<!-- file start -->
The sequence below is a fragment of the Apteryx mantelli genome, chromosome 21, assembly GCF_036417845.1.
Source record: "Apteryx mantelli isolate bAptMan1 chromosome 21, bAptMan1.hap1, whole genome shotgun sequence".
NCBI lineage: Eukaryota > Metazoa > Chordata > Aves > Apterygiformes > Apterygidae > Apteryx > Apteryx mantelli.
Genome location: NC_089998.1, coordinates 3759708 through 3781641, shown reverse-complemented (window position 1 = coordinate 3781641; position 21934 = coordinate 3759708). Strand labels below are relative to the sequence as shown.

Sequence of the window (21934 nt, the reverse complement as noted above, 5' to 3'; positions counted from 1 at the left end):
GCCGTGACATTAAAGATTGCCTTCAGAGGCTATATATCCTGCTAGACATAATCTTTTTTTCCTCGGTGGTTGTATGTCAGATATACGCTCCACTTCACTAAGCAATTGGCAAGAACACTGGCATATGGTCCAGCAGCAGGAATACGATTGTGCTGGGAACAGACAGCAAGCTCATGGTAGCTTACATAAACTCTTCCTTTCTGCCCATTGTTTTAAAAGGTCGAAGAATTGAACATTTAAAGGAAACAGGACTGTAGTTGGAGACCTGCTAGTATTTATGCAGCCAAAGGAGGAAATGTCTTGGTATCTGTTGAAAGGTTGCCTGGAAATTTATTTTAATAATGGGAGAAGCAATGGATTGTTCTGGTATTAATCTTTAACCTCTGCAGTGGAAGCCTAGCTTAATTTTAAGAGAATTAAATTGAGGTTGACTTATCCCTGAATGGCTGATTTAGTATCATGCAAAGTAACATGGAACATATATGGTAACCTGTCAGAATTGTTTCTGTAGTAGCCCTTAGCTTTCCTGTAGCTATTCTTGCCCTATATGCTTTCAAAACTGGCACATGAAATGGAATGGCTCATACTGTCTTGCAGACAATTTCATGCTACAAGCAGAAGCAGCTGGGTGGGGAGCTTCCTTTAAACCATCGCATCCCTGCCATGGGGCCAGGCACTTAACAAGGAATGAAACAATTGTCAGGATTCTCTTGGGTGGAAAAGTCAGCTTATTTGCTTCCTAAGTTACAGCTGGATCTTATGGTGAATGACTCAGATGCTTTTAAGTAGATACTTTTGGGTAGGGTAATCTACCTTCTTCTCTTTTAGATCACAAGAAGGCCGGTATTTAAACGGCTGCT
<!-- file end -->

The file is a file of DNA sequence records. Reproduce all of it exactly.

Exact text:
The sequence below is a fragment of the Apteryx mantelli genome, chromosome 21, assembly GCF_036417845.1.
Source record: "Apteryx mantelli isolate bAptMan1 chromosome 21, bAptMan1.hap1, whole genome shotgun sequence".
NCBI lineage: Eukaryota > Metazoa > Chordata > Aves > Apterygiformes > Apterygidae > Apteryx > Apteryx mantelli.
Genome location: NC_089998.1, coordinates 3759708 through 3781641, shown reverse-complemented (window position 1 = coordinate 3781641; position 21934 = coordinate 3759708). Strand labels below are relative to the sequence as shown.

Sequence of the window (21934 nt, the reverse complement as noted above, 5' to 3'; positions counted from 1 at the left end):
GCCGTGACATTAAAGATTGCCTTCAGAGGCTATATATCCTGCTAGACATAATCTTTTTTTCCTCGGTGGTTGTATGTCAGATATACGCTCCACTTCACTAAGCAATTGGCAAGAACACTGGCATATGGTCCAGCAGCAGGAATACGATTGTGCTGGGAACAGACAGCAAGCTCATGGTAGCTTACATAAACTCTTCCTTTCTGCCCATTGTTTTAAAAGGTCGAAGAATTGAACATTTAAAGGAAACAGGACTGTAGTTGGAGACCTGCTAGTATTTATGCAGCCAAAGGAGGAAATGTCTTGGTATCTGTTGAAAGGTTGCCTGGAAATTTATTTTAATAATGGGAGAAGCAATGGATTGTTCTGGTATTAATCTTTAACCTCTGCAGTGGAAGCCTAGCTTAATTTTAAGAGAATTAAATTGAGGTTGACTTATCCCTGAATGGCTGATTTAGTATCATGCAAAGTAACATGGAACATATATGGTAACCTGTCAGAATTGTTTCTGTAGTAGCCCTTAGCTTTCCTGTAGCTATTCTTGCCCTATATGCTTTCAAAACTGGCACATGAAATGGAATGGCTCATACTGTCTTGCAGACAATTTCATGCTACAAGCAGAAGCAGCTGGGTGGGGAGCTTCCTTTAAACCATCGCATCCCTGCCATGGGGCCAGGCACTTAACAAGGAATGAAACAATTGTCAGGATTCTCTTGGGTGGAAAAGTCAGCTTATTTGCTTCCTAAGTTACAGCTGGATCTTATGGTGAATGACTCAGATGCTTTTAAGTAGATACTTTTGGGTAGGGTAATCTACCTTCTTCTCTTTTAGATCACAAGAAGGCCGGTATTTAAACGGCTGCT